BCP Council (Bournemouth): This week Matt Annen was very happy to receive outline planning permission to demolish an existing hotel building and erect a 5-storey block of 22 flats (arranged as 18 residential and 4 holiday flats) in the West Cliff area of Bournemouth. The scheme was expertly designed by DMW Architects.
The key issues which arose during the course of this application process was the impact on character and appearance of the conservation area, including the loss of the building, and the impact on the tourism function of the area.
Looking at the loss of the existing building first; the existing building is identified as neutral in the Council’s conservation area appraisal. The appraisal does not preclude the loss of neutral buildings
so long as the replacement building is of an acceptable quality. The Council’s conservation officer considered that the loss of an original villa from the conservation area is likely to be considered harmful.
However, given the assessment of the existing building as neutral, which does not preclude its loss, the level of harm has to be considered to be less than substantial. This means that paragraph 202 of the NPPF was relevant, this states:
Where a development proposal will lead to less than substantial harm to the significance of a designated heritage asset, this harm should be weighed against the public benefits of the proposal including, where appropriate, securing its optimum viable use.
Pure Town Planning provided a robust justification as to why the existing building could not be retained and converted and we demonstrated that the redevelopment of a new sympathetic built form would enhance the character and appearance of the conservation area. The benefits of the scheme were weighed up by the officer in his planning balance.
Following liaison and negotiation with the appointed planning, conservation and urban design officers the scheme underwent a number of revisions to address issues raised. Externally, the revisions include the addition of more traditional arched window headers, the use of facing brickwork on the main facades, the the provision of smaller, more traditional dormer windows, additional tile hung gable feature on the south elevation, introduction of a characteristic entrance canopy, and an increase in the pitch of the hipped roof. Internally, a better mix unit sizes was provided. The outcome was that the planning officer deemed that the traditional design and finish, and the positive revisions that were made during the process were considered to constitute a suitable replacement building, which would not have any harmful impact on the character or appearance of the conservation area.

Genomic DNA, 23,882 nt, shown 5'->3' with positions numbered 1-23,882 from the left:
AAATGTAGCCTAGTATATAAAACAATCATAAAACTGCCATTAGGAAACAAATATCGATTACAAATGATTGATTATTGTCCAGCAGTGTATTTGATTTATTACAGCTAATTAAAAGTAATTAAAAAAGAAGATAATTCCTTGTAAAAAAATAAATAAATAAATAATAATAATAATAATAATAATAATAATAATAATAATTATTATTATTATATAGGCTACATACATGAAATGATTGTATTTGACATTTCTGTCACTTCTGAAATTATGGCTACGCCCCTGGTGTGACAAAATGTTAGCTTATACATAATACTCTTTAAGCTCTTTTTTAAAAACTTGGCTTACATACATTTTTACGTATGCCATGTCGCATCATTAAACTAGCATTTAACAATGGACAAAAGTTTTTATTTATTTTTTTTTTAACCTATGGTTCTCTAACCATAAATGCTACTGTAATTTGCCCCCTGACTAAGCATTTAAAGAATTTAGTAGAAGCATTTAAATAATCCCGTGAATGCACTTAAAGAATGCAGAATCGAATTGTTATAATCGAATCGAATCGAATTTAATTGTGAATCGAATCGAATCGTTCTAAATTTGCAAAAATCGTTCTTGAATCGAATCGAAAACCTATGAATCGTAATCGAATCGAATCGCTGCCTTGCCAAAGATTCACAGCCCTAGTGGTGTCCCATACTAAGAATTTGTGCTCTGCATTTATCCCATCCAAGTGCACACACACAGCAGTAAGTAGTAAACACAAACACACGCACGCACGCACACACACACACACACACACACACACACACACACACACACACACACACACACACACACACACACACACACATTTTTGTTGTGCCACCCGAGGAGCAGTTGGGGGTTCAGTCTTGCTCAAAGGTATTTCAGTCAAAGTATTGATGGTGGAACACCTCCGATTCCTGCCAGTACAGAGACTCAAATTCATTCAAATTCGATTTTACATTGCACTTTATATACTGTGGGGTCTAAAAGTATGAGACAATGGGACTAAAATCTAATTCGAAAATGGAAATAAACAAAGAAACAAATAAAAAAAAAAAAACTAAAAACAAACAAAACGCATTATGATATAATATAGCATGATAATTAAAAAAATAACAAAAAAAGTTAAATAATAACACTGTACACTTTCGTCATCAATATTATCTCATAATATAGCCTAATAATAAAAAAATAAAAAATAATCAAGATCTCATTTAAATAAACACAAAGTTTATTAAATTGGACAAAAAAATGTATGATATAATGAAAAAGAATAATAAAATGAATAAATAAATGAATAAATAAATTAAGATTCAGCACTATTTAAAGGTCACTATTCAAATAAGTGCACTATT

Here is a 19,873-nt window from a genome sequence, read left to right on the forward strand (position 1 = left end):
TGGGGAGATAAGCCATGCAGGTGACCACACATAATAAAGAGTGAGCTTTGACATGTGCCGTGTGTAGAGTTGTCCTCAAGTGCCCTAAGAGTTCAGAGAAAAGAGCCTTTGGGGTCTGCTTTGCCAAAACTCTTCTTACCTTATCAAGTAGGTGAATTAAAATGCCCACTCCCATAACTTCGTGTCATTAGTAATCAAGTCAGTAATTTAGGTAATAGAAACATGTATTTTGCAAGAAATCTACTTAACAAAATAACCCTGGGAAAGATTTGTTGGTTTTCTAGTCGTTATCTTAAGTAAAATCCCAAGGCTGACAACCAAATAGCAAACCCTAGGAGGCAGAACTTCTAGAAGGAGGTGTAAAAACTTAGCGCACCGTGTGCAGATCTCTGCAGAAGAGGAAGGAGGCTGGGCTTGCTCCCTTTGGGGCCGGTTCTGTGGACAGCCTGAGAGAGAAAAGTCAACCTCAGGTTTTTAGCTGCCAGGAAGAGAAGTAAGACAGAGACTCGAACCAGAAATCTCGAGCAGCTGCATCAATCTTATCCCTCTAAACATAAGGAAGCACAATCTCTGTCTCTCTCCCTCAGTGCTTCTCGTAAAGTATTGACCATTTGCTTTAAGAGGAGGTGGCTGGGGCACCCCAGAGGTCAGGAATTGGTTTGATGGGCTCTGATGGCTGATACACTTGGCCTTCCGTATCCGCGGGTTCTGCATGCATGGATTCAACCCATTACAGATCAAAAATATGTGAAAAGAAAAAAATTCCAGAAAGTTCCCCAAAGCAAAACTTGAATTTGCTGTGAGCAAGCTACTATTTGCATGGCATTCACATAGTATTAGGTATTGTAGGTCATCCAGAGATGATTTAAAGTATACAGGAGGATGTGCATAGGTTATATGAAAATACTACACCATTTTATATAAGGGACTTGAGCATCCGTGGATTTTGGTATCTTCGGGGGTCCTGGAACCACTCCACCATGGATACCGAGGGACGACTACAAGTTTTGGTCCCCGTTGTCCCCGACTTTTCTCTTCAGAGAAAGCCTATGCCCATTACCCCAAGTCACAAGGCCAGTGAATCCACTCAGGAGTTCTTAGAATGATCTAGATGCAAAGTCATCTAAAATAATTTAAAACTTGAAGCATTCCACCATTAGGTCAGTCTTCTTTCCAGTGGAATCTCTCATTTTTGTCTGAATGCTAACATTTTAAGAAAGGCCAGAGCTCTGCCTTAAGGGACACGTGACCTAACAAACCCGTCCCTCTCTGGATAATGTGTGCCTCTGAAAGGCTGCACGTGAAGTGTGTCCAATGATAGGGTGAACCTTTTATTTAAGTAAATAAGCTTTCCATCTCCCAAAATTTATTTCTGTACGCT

During the planning process we also met with the tourism officer on site to discuss the difficulties that the existing hotel building faced. Whilst the scheme to replace the existing 37 bed space hotel provision with a new development of 4 x 3 bed holiday flats (equating to 24 bed spaces) resulted in a net loss of 13 bed spaces, when the tourism officer assessed the net loss of bed spaces against the Tourism SPD he concluded that the proposals met the tests set out by the Tourism SPD.
Matters which were approved under this outline consent were; Access, Appearance, Layout, and Scale, leaving only the Landscaping arrangements to be agreed at the Reserved Matters stage.
If you own/run/have control over a hotel business and would like to explore whether there would be residential development potential then contact Pure Town Planning on 01202 585524 or email email@example.com for an honest and confidential planning appraisal.